Wednesday, October 19, 2016

Alarming cancer disparities across rural Appalachia, study finds

Rural Appalachia has gone from having the lowest cancer death rates in the United States to the highest according to a study by The University of Virginia. Calling the disparities "pervasive" researchers are urging a "systematic effort to reduce the burden of cancer for rural Appalachia," because the rest of the country appears to be making major strides in the battle against cancer, writes CBS19 Charolettesville, Virginia.

The study says "it's part of a growing cancer crisis in the region, with disturbing trends in all sectors of cancer care, from screening to diagnosis to treatment."

Nengliang Yao, of the UVA School of Medicine, told CBS19: "Look at the war on poverty that President Johnson declared decades ago . . . We lost the war on poverty, and we're not doing much to battle the health care disparities in rural Appalachia. Because we can see it from our results: It's getting worse."

Decades of data obtained from the National Center for Health Statistics were used in the study, revealing disturbing trends: "Between 1969 and 2011, cancer incidence declined in every region of the country except rural Appalachia, where it increased. During that time, rural Appalachia went from having the lowest cancer death rate in the country to the highest. Cancer mortality rates during 2007-11 were 14.7 percent higher in the rural Appalachian counties in Virginia than in non-Appalachian urban areas in the rest of the country."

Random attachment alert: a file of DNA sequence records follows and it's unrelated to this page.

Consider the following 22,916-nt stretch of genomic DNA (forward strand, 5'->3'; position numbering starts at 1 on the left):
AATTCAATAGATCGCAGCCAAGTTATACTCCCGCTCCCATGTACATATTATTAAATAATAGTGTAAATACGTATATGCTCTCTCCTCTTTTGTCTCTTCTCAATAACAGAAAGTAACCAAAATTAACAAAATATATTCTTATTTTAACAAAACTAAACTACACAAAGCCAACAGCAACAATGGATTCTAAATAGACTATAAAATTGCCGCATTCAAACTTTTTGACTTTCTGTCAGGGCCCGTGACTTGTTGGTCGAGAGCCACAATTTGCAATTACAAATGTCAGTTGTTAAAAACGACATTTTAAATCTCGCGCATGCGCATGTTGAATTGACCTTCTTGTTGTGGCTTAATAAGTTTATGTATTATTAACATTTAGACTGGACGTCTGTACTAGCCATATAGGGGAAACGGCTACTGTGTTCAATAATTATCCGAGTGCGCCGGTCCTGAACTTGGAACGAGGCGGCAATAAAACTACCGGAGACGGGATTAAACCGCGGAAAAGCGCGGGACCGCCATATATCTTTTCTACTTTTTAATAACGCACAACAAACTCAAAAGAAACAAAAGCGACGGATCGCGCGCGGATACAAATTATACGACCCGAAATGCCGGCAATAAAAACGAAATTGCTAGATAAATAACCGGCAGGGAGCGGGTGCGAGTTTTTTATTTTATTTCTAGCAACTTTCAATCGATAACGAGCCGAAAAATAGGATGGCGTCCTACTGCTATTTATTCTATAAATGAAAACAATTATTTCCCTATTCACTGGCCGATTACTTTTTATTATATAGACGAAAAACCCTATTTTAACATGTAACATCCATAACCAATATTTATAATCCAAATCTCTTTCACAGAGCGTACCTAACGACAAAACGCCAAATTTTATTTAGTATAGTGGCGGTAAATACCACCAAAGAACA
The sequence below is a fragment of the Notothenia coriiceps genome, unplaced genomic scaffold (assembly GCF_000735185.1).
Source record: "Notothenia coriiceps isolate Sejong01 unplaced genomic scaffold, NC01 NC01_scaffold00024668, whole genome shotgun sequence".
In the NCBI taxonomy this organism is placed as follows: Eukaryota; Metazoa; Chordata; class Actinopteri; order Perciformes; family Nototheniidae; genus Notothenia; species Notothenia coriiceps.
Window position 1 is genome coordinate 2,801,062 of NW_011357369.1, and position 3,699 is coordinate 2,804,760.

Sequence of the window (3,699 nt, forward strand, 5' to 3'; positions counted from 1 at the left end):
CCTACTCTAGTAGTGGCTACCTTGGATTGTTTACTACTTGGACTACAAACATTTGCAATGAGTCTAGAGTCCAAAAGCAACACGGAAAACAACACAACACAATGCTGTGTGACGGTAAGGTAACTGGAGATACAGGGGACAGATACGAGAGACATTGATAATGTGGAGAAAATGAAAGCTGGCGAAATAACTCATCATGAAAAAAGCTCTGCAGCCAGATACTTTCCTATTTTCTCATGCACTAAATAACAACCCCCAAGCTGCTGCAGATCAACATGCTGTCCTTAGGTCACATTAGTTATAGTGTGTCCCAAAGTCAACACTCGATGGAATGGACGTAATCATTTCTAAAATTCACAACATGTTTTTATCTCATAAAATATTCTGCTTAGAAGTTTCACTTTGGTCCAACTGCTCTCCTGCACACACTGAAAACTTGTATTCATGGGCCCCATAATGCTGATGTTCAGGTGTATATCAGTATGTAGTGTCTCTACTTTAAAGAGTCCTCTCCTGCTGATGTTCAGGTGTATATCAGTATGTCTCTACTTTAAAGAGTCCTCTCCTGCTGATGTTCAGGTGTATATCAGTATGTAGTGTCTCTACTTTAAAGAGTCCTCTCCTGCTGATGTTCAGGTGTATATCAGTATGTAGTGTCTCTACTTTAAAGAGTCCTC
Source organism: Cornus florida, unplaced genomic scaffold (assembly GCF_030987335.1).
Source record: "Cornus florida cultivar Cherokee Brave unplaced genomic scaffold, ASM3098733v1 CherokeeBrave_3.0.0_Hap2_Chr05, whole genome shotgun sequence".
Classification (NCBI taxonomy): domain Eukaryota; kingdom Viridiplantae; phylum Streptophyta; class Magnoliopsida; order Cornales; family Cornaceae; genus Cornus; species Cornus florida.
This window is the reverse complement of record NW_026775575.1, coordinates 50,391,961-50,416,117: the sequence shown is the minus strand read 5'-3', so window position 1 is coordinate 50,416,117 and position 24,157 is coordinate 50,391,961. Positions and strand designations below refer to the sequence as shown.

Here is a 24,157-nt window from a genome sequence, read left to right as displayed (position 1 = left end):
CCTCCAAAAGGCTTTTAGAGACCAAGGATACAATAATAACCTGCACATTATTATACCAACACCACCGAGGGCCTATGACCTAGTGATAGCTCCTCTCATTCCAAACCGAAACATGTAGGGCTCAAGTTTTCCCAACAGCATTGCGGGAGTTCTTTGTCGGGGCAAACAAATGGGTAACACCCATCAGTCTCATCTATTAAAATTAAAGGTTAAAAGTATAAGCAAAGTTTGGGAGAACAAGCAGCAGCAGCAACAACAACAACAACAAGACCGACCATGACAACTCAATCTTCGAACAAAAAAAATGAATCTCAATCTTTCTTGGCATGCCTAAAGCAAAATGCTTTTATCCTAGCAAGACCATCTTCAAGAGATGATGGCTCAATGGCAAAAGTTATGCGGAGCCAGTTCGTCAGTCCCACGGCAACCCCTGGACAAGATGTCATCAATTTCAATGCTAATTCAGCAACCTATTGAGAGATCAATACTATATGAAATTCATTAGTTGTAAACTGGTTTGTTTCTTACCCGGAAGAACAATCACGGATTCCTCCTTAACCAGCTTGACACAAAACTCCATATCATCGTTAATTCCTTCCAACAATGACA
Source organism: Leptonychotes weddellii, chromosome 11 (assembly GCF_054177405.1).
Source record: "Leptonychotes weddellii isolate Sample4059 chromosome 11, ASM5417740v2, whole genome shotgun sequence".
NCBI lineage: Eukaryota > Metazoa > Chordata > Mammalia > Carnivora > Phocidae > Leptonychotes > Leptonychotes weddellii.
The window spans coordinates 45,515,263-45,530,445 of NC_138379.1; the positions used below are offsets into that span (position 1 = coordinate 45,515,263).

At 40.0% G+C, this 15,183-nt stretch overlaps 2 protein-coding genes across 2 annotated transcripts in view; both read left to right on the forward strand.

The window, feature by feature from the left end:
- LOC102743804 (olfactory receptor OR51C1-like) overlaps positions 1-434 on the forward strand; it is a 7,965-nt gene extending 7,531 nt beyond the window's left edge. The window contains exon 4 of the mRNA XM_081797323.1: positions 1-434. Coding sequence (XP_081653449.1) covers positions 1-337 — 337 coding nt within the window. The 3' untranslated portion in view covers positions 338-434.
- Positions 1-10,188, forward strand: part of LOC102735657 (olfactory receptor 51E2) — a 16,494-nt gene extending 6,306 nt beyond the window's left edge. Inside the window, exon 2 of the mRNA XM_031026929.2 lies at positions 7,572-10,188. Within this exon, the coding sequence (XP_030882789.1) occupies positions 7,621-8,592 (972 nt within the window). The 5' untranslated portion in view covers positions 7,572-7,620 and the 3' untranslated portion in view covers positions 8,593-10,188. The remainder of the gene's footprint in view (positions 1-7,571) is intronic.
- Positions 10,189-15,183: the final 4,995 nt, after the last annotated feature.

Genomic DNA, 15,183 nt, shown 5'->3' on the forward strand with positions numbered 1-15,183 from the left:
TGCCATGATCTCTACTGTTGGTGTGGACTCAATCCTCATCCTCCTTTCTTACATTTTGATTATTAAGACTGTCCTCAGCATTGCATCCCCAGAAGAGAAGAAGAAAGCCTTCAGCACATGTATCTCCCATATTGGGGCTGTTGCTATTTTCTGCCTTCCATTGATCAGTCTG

"In the rural Appalachian areas of Kentucky, mortality rates were 36 percent higher. Rural residents in every other state in the Appalachian region, except for Maryland, had higher mortality rates than their urban counterparts. Breast cancer is less likely to be caught early in rural Appalachia than elsewhere. People in Appalachia are more likely to die within three to five years of their cancer diagnoses than people in urban areas outside Appalachia."

CBS19 writes that economic, geographic and political challenges all stand in the way of quality cancer care in the Appalachian region, adding that access to health care providers, lower population numbers, significant distances and travel times and people with limited transportation options face major obstacles.

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